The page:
Salvage man Hendricks held on, and on — Business Management Daily: Free Reports on Human Resources, Employment Law, Office Management, Office Communication, Office Technology and Small Business Tax Business Management Daily

Salvage man Hendricks held on, and on

by on
in Profiles in Leadership

He seemed like such a regular guy that, at first, it’s difficult to understand how Ken Hendricks rose from nothing to become richer than Croesus (or Oprah, in today’s dollars), with personal wealth estimated at $2.6 billion.

The principles of his success don’t explain it, either, because they were gigantic: Create jobs; eliminate waste; preserve value.

But a close reading of Hendricks’ story yields clues to his leadership. Besides operating ABC Supply, the nation’s largest wholesale distributor of roofing, siding and gutters, Hendricks bought and started companies pretty much nonstop, and took on Beloit, Wis., as his personal home-improvement project, gradually restoring 3,500 jobs dumped by the town’s major employer.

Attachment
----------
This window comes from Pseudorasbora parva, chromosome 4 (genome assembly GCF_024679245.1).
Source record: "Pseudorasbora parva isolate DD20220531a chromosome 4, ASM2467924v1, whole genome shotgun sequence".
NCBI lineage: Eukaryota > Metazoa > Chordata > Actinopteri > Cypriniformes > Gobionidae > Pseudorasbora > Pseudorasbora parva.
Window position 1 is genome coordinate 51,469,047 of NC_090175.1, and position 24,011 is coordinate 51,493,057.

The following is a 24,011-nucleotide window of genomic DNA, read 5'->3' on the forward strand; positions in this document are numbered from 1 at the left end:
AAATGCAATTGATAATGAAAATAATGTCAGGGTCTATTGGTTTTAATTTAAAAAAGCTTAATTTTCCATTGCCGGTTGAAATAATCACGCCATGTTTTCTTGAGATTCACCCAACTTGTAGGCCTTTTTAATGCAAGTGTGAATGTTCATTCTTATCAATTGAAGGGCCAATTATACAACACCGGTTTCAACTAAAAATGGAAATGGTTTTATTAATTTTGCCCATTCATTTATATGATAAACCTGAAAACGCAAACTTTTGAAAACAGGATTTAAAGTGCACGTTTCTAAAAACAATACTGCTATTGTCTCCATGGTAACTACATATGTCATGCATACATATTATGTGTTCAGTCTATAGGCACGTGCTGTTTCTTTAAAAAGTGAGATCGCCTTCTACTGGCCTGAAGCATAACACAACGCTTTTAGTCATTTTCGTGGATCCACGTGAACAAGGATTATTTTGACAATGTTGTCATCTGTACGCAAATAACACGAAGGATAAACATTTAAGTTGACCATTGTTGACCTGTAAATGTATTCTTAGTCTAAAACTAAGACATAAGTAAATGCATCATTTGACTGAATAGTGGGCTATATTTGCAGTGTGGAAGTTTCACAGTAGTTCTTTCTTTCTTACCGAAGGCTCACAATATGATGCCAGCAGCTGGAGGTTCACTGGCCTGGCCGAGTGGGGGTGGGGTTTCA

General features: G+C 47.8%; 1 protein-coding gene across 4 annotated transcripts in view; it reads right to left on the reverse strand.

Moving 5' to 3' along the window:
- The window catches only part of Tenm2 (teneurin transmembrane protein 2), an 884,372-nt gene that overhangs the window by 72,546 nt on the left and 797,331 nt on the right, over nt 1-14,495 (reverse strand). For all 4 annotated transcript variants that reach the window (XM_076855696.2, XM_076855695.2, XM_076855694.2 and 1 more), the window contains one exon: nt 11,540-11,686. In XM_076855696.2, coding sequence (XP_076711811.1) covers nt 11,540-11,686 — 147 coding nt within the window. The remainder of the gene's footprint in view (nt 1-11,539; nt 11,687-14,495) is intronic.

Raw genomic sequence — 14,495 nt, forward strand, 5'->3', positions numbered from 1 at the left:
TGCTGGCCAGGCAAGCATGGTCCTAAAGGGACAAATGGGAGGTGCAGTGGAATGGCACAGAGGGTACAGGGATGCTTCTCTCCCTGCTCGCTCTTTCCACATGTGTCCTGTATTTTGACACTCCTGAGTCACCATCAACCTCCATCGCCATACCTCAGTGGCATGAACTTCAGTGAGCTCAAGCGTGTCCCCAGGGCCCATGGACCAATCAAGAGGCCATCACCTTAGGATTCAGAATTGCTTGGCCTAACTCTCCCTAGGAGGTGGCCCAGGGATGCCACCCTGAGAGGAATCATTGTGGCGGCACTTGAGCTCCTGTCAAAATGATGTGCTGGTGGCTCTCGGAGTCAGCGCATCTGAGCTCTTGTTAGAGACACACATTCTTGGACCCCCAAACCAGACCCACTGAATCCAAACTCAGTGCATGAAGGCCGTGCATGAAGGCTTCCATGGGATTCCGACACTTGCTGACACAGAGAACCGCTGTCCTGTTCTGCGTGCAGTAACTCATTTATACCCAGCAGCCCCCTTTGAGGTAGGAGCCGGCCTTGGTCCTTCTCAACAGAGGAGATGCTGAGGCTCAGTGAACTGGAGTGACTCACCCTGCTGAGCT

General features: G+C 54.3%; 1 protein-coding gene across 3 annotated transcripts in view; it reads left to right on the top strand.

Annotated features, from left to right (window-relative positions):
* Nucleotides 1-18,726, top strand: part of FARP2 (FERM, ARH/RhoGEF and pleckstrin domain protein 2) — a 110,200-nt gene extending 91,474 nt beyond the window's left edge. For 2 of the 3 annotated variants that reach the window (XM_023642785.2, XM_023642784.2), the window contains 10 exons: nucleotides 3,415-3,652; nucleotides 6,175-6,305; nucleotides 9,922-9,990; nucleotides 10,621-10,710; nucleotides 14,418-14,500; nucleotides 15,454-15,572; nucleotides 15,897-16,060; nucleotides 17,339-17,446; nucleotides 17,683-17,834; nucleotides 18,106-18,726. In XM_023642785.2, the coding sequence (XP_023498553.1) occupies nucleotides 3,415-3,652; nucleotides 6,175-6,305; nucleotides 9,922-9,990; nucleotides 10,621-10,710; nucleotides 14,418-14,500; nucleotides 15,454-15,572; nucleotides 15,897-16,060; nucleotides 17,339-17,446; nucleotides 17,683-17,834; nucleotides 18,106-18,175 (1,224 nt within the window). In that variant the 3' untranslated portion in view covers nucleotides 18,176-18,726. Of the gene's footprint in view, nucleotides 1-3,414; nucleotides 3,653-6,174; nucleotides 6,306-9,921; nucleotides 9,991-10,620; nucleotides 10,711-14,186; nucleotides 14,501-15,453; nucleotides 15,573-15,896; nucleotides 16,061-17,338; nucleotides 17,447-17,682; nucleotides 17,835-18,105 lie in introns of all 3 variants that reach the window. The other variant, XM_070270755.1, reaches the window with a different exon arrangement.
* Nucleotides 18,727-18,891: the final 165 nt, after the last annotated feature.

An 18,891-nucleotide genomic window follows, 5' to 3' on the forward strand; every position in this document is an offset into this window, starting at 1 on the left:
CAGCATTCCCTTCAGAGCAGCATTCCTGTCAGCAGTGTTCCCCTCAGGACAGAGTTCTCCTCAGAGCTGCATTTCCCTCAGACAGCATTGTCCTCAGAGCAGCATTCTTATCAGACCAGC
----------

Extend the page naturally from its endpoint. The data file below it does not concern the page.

A few insights about Hendricks, who passed away in 2007:
  • He offered a square deal. “My whole life is about trying to treat the working man fairly and give him a good opportunity,” Hendricks said. “If you’ve got a job, you have pride.”

  • He saw opportunity everywhere. When he was shopping for acquisitions, Hendricks never assumed that the seller was telling the whole story. So, he sought it out.

    “Walk in the back room,” Hendricks advised, “and talk to the warehouse guy or the forklift operator and say: ‘If you were running this business, what would you do differently?’ I guarantee if you fixed what they tell you, 95 percent of the time, that would be a successful business.”

  • He hated throwing anything away—especially people. Hendricks let nothing go to waste, even industrial molds. He started out by streamlining the roofing industry’s patchy, wasteful supply chain.

    Later, besides restoring jobs, Hendricks invested 0.5 percent of sales in training and development, and devoted 51 percent of the after-tax net income to bonuses. About half his managers started out as roof loaders, warehousemen or drivers.
That’s the short version of Hendricks’ story. Even more to the point, you can take his advice: Trust your gut, learn from your people and don’t throw anything away.

—Adapted from “Create Jobs, Eliminate Waste, Preserve Value,” Leigh Buchanan, Inc.

Leave a Comment